Sydney - The New Zealand All Blacks have
denied they are paranoid about being spied on amid revelations they routinely
sweep hotel rooms for listening devices, reports said on Monday.
An Australian police investigation is
underway after the All Blacks said they had uncovered a device in their Sydney
hotel ahead of the Rugby Championship opener on Saturday.
It was planted inside a chair and found
during a security sweep of a meeting room in the lead-up to the Test, won by
the All Blacks 42-8.
They reportedly suspected being bugged
during the World Cup in England last year too, but lacked the technology to confirm
New Zealand coach Steve Hansen, who is a
former policeman, admitted post-match that the team routinely sweep hotel rooms
for bugging devices.
All Blacks assistant coach Ian Foster
scoffed at claims the world champions were paranoid.
"It's interesting you use the word
paranoia. You can kick that word for touch," Foster told The Australian
"All teams are protective of the way
they want to go about things. That is something we have done occasionally and
for obvious reasons.
"It has shocked everyone. We
understand a few mixed emotions. It's not great for the game, but it's happened
and it's out of our hands now. We'll just move forward."
New Zealand were also under fire on Monday
for not notifying police until five days after first detecting the listening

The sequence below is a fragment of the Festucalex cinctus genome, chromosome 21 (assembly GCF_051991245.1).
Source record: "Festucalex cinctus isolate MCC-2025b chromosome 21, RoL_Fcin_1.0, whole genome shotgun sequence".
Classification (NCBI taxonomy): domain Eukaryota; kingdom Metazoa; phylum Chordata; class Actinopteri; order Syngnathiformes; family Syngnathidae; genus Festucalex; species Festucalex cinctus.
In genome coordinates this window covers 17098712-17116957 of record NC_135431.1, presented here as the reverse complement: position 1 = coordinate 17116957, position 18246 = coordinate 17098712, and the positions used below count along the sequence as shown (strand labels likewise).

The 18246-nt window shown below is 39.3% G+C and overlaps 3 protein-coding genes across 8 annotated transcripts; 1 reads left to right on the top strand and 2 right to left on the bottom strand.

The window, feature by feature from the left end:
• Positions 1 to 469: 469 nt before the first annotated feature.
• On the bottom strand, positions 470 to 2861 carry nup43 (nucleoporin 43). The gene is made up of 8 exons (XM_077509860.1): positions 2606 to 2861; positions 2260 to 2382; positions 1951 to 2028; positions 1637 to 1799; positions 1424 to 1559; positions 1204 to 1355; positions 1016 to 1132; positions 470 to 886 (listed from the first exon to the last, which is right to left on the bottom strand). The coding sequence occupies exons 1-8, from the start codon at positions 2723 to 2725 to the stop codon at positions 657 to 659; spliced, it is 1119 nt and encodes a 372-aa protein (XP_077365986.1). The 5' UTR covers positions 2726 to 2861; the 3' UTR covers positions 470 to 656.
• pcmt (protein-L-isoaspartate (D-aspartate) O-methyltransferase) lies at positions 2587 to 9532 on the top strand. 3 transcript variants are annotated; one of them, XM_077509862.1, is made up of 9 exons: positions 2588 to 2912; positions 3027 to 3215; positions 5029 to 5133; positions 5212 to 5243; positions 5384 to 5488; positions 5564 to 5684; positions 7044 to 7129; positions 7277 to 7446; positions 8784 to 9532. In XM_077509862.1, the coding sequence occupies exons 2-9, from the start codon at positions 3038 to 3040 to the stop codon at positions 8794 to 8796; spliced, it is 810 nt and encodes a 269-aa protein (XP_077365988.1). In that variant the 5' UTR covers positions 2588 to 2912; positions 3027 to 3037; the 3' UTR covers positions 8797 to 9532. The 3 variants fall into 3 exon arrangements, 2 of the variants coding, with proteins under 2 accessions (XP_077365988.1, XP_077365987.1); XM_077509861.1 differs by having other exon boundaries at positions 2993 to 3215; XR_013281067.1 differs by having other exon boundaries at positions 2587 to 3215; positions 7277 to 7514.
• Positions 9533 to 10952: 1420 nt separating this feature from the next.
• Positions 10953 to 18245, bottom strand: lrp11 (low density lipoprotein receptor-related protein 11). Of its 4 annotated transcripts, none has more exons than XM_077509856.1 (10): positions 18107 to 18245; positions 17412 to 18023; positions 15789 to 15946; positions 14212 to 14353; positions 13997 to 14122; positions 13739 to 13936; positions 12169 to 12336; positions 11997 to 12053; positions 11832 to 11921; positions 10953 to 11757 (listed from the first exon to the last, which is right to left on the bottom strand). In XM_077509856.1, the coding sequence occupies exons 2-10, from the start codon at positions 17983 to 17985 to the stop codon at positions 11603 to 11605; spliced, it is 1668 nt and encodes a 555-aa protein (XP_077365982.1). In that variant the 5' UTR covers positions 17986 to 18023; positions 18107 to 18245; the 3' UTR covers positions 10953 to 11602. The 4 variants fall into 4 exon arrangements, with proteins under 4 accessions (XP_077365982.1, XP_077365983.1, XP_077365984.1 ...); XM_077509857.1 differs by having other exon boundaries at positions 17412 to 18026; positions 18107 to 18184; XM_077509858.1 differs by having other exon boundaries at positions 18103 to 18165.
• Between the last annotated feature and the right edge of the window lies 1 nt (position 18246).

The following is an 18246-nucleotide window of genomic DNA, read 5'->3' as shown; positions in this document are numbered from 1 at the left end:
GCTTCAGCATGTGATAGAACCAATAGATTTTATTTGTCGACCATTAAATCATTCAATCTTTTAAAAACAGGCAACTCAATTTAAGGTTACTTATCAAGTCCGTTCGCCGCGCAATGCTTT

Former International Cricket Council (ICC)
chief executive Malcolm Speed said the delay before police were informed was
"far from ideal" from an anti-corruption perspective.
"If one of the possibilities is that
it's linked to betting or corruption, it's less than ideal that it wasn't
reported immediately," Speed told Fairfax Media.
"In cricket we were alert to issues
like this and asked to report it to the local authorities immediately."
Hansen said there was nothing untoward about
how long it took New Zealand Rugby to go to the police.
"The reason we didn't go there
straight away is because we went through a process with the hotel and then our
CEO (Steve Tew) was away at the Rio Olympics," Hansen told reporters.
"He arrived and he needed to be spoken
to and be fully briefed. Once he was fully briefed he said we need to take this
to the police."
Police were apparently the last to know
when they were finally told on Saturday morning after media had reported the
Wallabies coach Michael Cheika said the
bugging was not a distraction for Australia, despite their six-try belting.
"It didn't unsettle me," Cheika
said. "They didn't accuse us of doing it. It's got nothing to do with us
and wouldn't have unsettled us.
"There's no excuse-making. I'm not
sure why it came out on game day when it was done on Monday. It had no material
effect on the game."
The Wallabies did not sweep hotel rooms for
listening devices, he added.
"We don't do that. If that's their
thing, that's up to them."